• Changes in accounting methods
    LIFO FIFO
  • Limitations of Financial Statement Analysis
    • Failure to understand trends or use industry ratios
    • Difficulty of making industry comparisons (i.e. conglomerates)
    ????
  • Limitations of Financial Statement Analysis
    • Nonoperating items on income statement
    • Effects of inflation
    =
  • Horizontal Analysis
    • Net Sales
    • Earnings before factory closure
    • Net earnings
    • Increase (Decrease)
    • 1996 1995 Dollars Percent
    • $1,836 $1,755 81 4.6%
    • 243 224 19 8.5%
    • 230 224 6 2.7%
    Wm. Wrigley Jr. Company (in millions)
  • Trend Analysis
    • Return on
    • Avg. Equity
    • 1996 1995 1994 1993 1992
    • 27.2% 30.1% 36.5% 32.6% 29.4%
    Wm. Wrigley Jr. Company Tracking items over a series of years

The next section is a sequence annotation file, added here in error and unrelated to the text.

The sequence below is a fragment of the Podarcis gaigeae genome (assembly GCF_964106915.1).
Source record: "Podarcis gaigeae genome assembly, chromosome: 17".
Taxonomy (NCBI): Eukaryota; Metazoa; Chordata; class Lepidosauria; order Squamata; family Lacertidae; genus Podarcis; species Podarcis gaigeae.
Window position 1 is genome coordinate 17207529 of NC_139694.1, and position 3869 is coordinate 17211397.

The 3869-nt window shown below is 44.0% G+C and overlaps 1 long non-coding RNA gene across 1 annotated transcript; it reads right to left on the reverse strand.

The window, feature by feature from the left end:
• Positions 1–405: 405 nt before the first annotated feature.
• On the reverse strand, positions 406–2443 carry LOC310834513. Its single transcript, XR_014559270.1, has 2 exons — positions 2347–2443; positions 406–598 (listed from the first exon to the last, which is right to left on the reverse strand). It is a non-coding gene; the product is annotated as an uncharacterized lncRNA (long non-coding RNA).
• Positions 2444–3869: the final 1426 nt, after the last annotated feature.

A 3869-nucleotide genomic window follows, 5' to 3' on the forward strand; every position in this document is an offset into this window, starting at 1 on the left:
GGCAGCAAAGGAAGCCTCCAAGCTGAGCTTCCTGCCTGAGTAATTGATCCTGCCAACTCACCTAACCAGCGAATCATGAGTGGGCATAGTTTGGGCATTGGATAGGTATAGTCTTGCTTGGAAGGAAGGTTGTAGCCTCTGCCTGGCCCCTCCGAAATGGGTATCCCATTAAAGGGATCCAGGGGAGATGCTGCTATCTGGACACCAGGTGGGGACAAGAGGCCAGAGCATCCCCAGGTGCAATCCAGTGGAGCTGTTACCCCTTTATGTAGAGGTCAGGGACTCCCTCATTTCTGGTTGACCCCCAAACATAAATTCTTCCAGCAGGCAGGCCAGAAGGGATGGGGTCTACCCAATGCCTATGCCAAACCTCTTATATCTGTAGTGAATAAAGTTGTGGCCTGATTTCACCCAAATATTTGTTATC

• Vertical Analysis
    • Common-size statements recast items as a percentage of a selected item
    • Allows comparisons of companies of different size
    • Compares percentages across years to identify trends
    % % %
  • Common-Size Statements
    • Sales revenue
    • Cost of goods sold
    • Gross profit
    • Selling & admin. exp.
    • Operating income
    • Interest expense
    • Income before tax
    • Income tax expense
    • Net income
    Dollars % $60,000 100% 24,000 40 36,000 60 6,000 10 30,000 50 3,000 5 27,000 45 10,000 17 $ 17,000 28%
  • Analysis of Liquidity
    • Nearness to cash
    • Ability to pay debts as they become due
    Cash Ratios Turnover Ratios Working Capital Ratios
  • Working Capital
    • Excess of current assets over current liabilities